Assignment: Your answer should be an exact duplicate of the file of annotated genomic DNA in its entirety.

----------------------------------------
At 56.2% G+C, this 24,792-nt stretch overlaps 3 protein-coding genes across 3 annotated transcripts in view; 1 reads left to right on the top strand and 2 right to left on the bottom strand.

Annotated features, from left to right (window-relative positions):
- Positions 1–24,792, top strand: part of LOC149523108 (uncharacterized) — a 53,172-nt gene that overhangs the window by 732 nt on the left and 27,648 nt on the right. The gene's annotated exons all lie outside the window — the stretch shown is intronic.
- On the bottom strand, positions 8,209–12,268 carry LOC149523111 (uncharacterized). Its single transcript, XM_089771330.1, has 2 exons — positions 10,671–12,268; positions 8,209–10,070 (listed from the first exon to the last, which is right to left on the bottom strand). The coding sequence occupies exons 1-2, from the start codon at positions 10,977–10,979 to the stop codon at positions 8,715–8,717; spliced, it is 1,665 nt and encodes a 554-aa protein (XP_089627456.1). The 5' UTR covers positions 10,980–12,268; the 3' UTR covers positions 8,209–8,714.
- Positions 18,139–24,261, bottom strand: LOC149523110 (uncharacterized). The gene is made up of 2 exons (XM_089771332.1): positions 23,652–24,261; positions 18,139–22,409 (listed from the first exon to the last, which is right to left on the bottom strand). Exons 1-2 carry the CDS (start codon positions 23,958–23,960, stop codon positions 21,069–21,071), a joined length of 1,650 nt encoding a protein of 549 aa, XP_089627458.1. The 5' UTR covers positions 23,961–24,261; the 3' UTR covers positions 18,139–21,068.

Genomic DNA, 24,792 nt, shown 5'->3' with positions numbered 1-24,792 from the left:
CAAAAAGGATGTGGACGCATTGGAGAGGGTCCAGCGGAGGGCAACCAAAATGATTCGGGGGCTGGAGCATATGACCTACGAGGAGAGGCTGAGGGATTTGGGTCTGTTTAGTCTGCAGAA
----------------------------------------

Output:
At 56.2% G+C, this 24,792-nt stretch overlaps 3 protein-coding genes across 3 annotated transcripts in view; 1 reads left to right on the top strand and 2 right to left on the bottom strand.

Annotated features, from left to right (window-relative positions):
- Positions 1–24,792, top strand: part of LOC149523108 (uncharacterized) — a 53,172-nt gene that overhangs the window by 732 nt on the left and 27,648 nt on the right. The gene's annotated exons all lie outside the window — the stretch shown is intronic.
- On the bottom strand, positions 8,209–12,268 carry LOC149523111 (uncharacterized). Its single transcript, XM_089771330.1, has 2 exons — positions 10,671–12,268; positions 8,209–10,070 (listed from the first exon to the last, which is right to left on the bottom strand). The coding sequence occupies exons 1-2, from the start codon at positions 10,977–10,979 to the stop codon at positions 8,715–8,717; spliced, it is 1,665 nt and encodes a 554-aa protein (XP_089627456.1). The 5' UTR covers positions 10,980–12,268; the 3' UTR covers positions 8,209–8,714.
- Positions 18,139–24,261, bottom strand: LOC149523110 (uncharacterized). The gene is made up of 2 exons (XM_089771332.1): positions 23,652–24,261; positions 18,139–22,409 (listed from the first exon to the last, which is right to left on the bottom strand). Exons 1-2 carry the CDS (start codon positions 23,958–23,960, stop codon positions 21,069–21,071), a joined length of 1,650 nt encoding a protein of 549 aa, XP_089627458.1. The 5' UTR covers positions 23,961–24,261; the 3' UTR covers positions 18,139–21,068.

Genomic DNA, 24,792 nt, shown 5'->3' with positions numbered 1-24,792 from the left:
CAAAAAGGATGTGGACGCATTGGAGAGGGTCCAGCGGAGGGCAACCAAAATGATTCGGGGGCTGGAGCATATGACCTACGAGGAGAGGCTGAGGGATTTGGGTCTGTTTAGTCTGCAGAA